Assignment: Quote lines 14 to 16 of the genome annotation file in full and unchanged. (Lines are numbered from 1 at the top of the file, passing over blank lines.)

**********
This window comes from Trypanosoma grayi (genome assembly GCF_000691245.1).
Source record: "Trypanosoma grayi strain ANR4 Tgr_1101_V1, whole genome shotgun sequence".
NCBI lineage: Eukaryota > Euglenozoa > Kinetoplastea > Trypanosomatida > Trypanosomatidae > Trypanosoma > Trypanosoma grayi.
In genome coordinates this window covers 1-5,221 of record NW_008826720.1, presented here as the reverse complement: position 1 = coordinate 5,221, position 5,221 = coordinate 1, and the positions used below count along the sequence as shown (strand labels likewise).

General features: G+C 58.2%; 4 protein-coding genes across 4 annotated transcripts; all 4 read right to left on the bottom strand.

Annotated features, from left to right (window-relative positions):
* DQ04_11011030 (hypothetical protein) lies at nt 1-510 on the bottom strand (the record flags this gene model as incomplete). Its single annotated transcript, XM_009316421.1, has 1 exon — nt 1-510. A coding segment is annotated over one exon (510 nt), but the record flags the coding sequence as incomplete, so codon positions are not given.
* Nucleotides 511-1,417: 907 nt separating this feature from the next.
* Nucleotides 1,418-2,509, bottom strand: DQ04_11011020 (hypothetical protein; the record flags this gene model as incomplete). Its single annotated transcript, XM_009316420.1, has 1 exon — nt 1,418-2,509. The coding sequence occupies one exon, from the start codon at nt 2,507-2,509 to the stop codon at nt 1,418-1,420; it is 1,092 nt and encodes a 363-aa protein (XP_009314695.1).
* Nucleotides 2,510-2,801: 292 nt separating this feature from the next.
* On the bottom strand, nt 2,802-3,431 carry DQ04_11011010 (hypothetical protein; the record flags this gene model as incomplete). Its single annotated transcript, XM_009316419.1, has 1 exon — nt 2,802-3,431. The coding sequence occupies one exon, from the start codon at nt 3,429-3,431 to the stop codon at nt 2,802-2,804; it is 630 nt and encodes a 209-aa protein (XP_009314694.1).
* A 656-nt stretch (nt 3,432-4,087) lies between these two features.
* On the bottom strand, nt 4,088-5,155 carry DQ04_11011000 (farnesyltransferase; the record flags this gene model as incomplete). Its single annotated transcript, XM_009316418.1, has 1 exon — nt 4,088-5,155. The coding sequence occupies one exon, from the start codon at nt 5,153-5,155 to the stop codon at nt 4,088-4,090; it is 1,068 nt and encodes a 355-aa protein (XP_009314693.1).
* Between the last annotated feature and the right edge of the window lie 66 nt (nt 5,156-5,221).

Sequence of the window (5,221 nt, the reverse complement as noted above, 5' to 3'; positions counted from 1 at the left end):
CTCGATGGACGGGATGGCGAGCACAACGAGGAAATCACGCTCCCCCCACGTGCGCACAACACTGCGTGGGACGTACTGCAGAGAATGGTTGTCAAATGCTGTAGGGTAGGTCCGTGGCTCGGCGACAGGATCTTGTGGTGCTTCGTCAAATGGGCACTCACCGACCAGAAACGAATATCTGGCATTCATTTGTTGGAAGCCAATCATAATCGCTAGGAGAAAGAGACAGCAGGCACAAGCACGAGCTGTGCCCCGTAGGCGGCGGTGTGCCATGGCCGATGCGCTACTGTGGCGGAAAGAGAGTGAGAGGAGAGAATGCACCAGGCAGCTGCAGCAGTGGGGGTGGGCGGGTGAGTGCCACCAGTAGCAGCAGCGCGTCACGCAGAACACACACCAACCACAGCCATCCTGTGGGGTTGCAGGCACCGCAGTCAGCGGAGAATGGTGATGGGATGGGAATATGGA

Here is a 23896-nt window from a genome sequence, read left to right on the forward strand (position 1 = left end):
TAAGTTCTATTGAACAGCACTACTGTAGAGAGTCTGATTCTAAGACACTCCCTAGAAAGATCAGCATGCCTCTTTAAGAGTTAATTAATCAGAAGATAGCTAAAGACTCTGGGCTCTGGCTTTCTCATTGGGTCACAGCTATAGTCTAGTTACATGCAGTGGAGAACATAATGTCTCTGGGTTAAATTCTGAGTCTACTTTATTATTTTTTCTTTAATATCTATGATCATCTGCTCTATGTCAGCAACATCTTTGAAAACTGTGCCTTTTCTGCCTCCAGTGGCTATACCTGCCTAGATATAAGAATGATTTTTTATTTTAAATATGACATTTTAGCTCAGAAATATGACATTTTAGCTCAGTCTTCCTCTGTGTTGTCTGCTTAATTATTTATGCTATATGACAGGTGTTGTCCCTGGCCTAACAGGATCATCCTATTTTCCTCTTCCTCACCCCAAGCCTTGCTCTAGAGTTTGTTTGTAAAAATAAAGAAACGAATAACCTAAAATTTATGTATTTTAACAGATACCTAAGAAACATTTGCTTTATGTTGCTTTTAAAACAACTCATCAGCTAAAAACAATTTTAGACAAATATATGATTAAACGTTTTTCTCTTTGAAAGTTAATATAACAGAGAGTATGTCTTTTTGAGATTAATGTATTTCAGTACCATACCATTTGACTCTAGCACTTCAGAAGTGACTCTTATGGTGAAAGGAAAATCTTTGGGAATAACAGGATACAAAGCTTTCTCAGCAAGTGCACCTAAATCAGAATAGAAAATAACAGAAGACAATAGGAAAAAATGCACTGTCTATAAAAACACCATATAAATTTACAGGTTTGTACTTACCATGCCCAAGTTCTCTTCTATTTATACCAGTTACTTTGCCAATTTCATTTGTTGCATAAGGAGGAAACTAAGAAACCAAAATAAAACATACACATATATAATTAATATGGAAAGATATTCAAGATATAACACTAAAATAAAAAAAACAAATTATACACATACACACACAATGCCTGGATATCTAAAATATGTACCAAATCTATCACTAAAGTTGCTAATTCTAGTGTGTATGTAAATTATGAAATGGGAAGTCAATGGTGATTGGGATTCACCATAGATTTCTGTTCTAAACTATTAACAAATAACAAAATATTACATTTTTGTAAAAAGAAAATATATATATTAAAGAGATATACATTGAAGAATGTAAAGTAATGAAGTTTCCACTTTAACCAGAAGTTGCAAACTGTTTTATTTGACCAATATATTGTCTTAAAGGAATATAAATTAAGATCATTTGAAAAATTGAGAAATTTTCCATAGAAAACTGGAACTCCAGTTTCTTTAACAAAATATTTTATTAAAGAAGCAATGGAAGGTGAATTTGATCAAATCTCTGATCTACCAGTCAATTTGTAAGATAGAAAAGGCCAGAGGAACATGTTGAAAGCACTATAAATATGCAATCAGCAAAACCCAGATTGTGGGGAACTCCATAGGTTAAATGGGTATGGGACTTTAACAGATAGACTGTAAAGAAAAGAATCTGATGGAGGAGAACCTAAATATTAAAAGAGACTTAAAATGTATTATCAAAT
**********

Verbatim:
* Between the last annotated feature and the right edge of the window lie 66 nt (nt 5,156-5,221).

Sequence of the window (5,221 nt, the reverse complement as noted above, 5' to 3'; positions counted from 1 at the left end):
CTCGATGGACGGGATGGCGAGCACAACGAGGAAATCACGCTCCCCCCACGTGCGCACAACACTGCGTGGGACGTACTGCAGAGAATGGTTGTCAAATGCTGTAGGGTAGGTCCGTGGCTCGGCGACAGGATCTTGTGGTGCTTCGTCAAATGGGCACTCACCGACCAGAAACGAATATCTGGCATTCATTTGTTGGAAGCCAATCATAATCGCTAGGAGAAAGAGACAGCAGGCACAAGCACGAGCTGTGCCCCGTAGGCGGCGGTGTGCCATGGCCGATGCGCTACTGTGGCGGAAAGAGAGTGAGAGGAGAGAATGCACCAGGCAGCTGCAGCAGTGGGGGTGGGCGGGTGAGTGCCACCAGTAGCAGCAGCGCGTCACGCAGAACACACACCAACCACAGCCATCCTGTGGGGTTGCAGGCACCGCAGTCAGCGGAGAATGGTGATGGGATGGGAATATGGA